I'm sure I was going somewhere with this when I started it about 600 words ago. Oh yeah, marketing.
Like Rocket Man, or, if you prefer, like the undead, zombies, a new proposal for what we've come to call the Zen Lands has risen from the grave. All hail advanced life support.
The Whistler International Campus... Woops, wrong zombie. The Whistler Institute, should it ever be built, will be a, "... non-profit aboriginal leadership centre that will foster 'learning, facilitation and dialogue between First Nations, business and government.'"
The hopeful developer envisions a building about seven per cent the size of Whistler U and require a minimal allocation of bed units. All praise bed units. This site's dragged on for so long I can't even remember whether it's zoned for three, six or nine monster homes. Doesn't really matter.
To say the idea is in its infancy is to age it prematurely. Why it's being discussed, not to mention having its own website, is a mystery. The proponent, Giovanni Zen, through this project's front man, said, "We can say that the concept was developed in response to the question, 'What can be done to help improve socioeconomic conditions for First Nations communities in B.C., and improve the relationship between First Nations, industry, and governments?'" Who exactly asked that question is, well, unclear.
There are several problems with this... I'm not sure it's mature enough to call it a proposal. First is, of course, the zoning. It doesn't have it and only time will tell if that well has been poisoned. Second is it doesn't make sense as a real-estate development. Therefore we might be better off viewing it as a legacy desired by a successful man staring into the gaping maw of mortality.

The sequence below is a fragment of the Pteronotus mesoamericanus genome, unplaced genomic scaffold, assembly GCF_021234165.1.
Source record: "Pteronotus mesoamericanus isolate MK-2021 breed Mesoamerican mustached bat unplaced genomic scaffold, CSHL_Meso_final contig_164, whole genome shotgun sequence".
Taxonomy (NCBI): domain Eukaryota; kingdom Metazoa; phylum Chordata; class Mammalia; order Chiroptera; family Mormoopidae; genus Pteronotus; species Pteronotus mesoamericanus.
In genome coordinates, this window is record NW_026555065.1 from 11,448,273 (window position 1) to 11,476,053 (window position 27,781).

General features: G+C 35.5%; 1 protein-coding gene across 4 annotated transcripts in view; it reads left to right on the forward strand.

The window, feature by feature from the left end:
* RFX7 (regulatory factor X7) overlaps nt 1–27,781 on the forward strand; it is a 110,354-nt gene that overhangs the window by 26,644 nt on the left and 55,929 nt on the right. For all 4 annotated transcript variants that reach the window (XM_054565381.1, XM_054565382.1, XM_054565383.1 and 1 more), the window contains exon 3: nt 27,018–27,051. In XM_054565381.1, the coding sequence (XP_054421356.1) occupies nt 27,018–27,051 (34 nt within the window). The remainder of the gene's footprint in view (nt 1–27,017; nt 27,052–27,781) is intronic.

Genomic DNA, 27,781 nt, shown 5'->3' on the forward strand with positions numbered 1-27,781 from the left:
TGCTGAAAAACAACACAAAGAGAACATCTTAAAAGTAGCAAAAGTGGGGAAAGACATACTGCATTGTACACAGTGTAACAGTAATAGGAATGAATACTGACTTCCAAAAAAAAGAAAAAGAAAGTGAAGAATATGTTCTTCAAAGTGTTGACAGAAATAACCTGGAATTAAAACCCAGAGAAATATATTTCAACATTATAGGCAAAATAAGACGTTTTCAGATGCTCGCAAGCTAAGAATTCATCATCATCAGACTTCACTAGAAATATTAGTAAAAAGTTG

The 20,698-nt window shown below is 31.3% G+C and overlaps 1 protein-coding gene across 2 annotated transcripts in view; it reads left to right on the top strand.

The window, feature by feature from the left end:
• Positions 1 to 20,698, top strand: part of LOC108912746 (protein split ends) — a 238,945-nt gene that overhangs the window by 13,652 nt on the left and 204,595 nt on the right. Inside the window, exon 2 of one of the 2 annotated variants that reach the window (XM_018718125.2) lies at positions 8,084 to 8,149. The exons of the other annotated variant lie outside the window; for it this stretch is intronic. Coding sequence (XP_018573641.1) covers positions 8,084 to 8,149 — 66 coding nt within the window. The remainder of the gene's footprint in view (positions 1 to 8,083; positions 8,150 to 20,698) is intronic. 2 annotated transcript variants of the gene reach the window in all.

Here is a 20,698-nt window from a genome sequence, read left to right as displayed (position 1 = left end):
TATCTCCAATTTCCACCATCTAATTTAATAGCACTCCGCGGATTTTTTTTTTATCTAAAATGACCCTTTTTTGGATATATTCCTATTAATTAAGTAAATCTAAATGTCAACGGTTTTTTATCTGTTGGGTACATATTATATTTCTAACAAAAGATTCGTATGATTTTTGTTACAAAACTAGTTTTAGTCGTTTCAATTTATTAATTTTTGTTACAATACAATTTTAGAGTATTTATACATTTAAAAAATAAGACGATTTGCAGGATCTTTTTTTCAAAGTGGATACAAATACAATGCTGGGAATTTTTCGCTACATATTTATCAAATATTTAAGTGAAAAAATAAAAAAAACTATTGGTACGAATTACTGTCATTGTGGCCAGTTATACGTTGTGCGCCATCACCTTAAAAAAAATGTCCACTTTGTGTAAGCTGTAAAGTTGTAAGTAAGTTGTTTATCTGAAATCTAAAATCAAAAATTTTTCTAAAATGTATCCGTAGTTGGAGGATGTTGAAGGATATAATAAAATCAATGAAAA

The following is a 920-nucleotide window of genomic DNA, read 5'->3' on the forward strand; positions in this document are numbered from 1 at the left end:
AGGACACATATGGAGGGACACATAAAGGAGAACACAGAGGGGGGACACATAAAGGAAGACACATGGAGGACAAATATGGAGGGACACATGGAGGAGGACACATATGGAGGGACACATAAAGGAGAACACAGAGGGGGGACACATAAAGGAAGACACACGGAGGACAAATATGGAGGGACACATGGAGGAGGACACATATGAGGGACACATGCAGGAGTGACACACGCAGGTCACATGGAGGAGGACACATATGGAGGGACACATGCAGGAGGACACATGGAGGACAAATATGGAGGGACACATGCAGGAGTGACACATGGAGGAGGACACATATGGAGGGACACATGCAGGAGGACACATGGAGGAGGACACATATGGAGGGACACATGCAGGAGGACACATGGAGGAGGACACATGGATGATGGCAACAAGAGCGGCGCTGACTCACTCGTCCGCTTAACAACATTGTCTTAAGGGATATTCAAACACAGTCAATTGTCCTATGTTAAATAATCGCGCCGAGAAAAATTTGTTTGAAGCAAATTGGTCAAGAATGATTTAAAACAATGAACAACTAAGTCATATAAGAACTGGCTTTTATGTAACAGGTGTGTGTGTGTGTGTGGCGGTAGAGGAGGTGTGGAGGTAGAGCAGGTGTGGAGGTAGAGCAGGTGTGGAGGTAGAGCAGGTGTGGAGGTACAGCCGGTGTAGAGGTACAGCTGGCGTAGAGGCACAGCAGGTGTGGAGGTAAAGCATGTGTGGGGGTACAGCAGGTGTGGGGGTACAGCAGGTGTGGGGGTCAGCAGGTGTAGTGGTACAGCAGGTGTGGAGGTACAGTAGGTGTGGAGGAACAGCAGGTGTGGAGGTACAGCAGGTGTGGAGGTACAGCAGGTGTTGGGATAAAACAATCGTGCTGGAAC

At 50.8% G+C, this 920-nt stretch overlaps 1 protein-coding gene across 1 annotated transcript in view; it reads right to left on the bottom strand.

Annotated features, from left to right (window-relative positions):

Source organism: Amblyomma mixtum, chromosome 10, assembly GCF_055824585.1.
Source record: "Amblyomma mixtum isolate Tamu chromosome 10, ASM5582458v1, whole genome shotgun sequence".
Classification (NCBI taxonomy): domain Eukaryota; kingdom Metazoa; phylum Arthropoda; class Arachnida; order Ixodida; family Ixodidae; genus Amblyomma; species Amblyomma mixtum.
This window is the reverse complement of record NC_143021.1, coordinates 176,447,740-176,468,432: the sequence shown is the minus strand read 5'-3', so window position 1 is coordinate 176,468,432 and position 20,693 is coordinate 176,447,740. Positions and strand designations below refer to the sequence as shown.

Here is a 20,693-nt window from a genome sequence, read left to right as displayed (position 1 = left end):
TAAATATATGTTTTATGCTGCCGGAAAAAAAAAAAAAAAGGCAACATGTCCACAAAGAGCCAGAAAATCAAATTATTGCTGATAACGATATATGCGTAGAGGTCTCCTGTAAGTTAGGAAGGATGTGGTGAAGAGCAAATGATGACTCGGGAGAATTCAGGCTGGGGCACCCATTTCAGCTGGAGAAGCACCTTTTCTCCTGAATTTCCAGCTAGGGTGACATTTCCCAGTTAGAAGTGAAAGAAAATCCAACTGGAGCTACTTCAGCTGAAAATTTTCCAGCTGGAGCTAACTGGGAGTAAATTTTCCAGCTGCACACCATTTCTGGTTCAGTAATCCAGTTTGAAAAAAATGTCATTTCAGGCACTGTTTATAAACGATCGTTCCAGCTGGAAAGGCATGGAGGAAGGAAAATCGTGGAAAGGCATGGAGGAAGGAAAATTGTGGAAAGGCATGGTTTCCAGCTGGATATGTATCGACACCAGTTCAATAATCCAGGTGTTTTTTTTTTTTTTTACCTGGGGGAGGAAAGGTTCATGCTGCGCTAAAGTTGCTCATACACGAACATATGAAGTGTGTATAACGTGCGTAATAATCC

Third, the location is suboptimal. For better or worse, the ersatz Bavarian village of Whistler is a concentrated, pedestrian confection. Once you get too far outside its diminutive boundaries, you might as well be in Surrey. The location is south of town, in the middle of no man's land, removed from all the amenities of Whistler. Attendees at the Institute would have to shuttle up and down the highway to get much more than a cup of coffee. Rightly or wrongly, humans who come to Whistler tend not to frequent places too far off the beaten path. Something as enticing as the Squamish Lil'wat Cultural Centre (SLCC) has problems luring the curious to its location on the edge of Village North.
Which brings us to four. If someone wants to launch a centre focusing on issues of First Nations development and enhancing relationships between First Nations and communities in B.C., the SLCC seems to be the logical, Whistler-centric place to do it. I'm certain if there were any significant relationship between the proponent and FN representatives, they'd have already pointed that out to him. Let's see, got a theatre, got meeting space, right across the street from hotels, restaurants and amusements. Yup, The SLCC's got it all. Built and zoned.
But hope springs eternal in the chest of developers and I'm certain this episode of "Night of the Living Dead" will be as entertaining as the last one.